Some have criticized the absence of a metal detector or a bag check at the entry; but consider how much of the school day would be lost funneling 1,800 students through a metal detector and/or a TSA-style bag check. Let’s assume you could process one student every 30 seconds, which is probably less than half the time it would take to do it right. 1,800 x 30 seconds apiece = 15 hours. Buy more metal detectors! If you had five metal detectors (at several hundred thousand dollars apiece, and an armed officer to oversee each one), it would still take three hours a day. And despite that delay each and every day, those measures do not actually stop anyone; all they offer is deterrence and delay. Nothing would actually stop an offender trying to bring a gun through such a checkpoint, except an armed, prepared officer overseeing the process. Armed, prepared, and ready. Readiness is everything: no bathroom breaks for that officer, and preternatural alertness throughout the process would be required to detect and respond to a student approaching the checkpoint who drew a handgun and opened fire.
Michigan issued its Final Recommendations of the School Safety Task Force in November, 2018. Oxford High School was in substantial compliance with those recommendations, which mostly address physical security upgrades.
Four dead, seven wounded: Physical security upgrades did not save them. “It’s a sober realization that the steps we take to mitigate damage don’t stop all the damage.”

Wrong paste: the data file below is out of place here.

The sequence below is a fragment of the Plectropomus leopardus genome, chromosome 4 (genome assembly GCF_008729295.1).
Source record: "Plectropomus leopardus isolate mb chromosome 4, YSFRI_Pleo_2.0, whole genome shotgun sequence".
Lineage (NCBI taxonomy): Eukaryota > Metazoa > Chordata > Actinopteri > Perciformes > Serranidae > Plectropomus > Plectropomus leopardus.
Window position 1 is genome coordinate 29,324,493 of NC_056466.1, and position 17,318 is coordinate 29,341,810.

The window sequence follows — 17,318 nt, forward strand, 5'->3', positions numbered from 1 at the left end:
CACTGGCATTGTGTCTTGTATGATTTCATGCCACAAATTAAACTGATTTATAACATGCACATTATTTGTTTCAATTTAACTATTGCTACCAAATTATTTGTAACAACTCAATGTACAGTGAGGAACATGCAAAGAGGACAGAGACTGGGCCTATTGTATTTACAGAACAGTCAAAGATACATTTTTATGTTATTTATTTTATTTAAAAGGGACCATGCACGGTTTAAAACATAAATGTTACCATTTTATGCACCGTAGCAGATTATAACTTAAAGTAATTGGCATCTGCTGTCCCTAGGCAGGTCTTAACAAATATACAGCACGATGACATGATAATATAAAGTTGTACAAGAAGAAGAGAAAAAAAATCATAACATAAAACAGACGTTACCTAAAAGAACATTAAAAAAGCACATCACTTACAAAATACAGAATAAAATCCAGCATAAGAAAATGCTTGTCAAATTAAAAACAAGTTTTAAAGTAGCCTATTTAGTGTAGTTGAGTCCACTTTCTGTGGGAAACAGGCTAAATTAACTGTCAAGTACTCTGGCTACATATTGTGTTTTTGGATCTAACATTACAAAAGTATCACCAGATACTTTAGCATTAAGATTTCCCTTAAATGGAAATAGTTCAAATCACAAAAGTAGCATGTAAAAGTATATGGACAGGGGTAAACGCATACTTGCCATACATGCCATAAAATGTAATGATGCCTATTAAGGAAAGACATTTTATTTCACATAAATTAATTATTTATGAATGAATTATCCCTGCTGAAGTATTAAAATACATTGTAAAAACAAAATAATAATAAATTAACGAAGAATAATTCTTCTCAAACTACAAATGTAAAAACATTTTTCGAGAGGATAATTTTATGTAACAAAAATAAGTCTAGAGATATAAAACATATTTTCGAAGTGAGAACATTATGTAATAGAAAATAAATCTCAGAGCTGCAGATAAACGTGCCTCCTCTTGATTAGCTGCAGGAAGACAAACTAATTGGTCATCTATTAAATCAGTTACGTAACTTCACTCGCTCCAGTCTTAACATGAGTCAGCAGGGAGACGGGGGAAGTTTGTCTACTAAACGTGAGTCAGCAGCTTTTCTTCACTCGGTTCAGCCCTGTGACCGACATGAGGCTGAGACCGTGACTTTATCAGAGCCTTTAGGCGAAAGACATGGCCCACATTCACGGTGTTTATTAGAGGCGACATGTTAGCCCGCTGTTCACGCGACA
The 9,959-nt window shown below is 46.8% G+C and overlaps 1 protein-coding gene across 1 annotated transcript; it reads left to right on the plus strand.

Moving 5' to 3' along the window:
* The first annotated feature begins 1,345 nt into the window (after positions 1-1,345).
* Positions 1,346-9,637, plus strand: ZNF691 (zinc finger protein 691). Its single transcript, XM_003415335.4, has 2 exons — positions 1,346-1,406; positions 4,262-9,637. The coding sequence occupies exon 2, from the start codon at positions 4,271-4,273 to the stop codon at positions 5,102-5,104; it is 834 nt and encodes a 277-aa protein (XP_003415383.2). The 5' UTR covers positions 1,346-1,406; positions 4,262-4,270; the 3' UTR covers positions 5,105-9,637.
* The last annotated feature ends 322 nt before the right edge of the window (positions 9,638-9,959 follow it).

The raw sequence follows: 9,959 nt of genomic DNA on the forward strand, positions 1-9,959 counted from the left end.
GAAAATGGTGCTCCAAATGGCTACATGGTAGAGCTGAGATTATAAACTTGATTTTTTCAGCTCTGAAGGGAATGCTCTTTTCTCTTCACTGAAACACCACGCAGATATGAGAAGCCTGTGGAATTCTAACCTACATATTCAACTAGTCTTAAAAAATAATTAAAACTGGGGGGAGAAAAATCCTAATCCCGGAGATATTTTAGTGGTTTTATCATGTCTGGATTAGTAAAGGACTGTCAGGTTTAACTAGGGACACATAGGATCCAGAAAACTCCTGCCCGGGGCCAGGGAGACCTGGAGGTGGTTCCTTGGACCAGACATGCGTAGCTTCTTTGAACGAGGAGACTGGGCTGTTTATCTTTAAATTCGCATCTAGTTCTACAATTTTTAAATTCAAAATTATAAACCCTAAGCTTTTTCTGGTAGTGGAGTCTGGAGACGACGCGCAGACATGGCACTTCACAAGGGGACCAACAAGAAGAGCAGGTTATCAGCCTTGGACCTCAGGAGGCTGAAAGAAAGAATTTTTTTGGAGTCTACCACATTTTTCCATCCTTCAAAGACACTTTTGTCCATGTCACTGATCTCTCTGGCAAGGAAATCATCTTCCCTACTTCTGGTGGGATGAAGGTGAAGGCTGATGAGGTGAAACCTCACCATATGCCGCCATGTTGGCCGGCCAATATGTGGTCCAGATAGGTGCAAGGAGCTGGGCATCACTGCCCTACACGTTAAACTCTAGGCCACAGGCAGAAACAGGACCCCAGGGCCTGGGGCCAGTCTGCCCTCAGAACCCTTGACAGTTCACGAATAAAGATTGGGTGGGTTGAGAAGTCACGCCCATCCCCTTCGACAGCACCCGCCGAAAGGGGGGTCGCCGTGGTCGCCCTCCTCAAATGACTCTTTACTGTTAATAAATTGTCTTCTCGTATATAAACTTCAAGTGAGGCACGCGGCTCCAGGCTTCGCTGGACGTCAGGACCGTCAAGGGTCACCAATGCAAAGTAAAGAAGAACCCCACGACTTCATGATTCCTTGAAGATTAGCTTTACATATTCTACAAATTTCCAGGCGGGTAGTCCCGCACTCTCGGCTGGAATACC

The school had communicated to parents about rumors of possible violence, earlier in the month; and many students were aware of threats and warnings that had circulated in social media; several students stayed home from school yesterday. And yet, according to the sheriff, no tips regarding imminent violence had been received by the authorities. Can anti-bullying programs, anonymous tip lines, and other attempts to detect and intervene before the killing commences work? Yes. But do they, reliably? Here as in Parkland, Florida and elsewhere, the answer clearly is: no.
Four dead, seven wounded: Awareness and prevention programs did not save them.
School staff had all attended ALICE training (Alert, Lockdown, Inform, Counter, Evacuate), one of the most common styles of so-called “active shooter training” offered to schools and other public buildings and organizations. Did all those things occur? Yes, to some degree:
- Notification went out over the school’s intercom system – after the shooting had already started.
- Lockdown: classrooms were locked and barricaded – which failed to protect those who could not reach those secure locations.
- Inform: The sheriff says over one hundred 911 calls were received – although he only needed one to initiate what was a commendably quick response by his deputies. The other 99+ did not speed their response.
- Counter: ALICE says “Counter is NOT fighting” but one brave young man did fight. No other active, defensive efforts are reported by any school staff or students. Fighting for innocent lives is honorable, and to discourage it is shameful. Give the right people the means to fight successfully, and they will.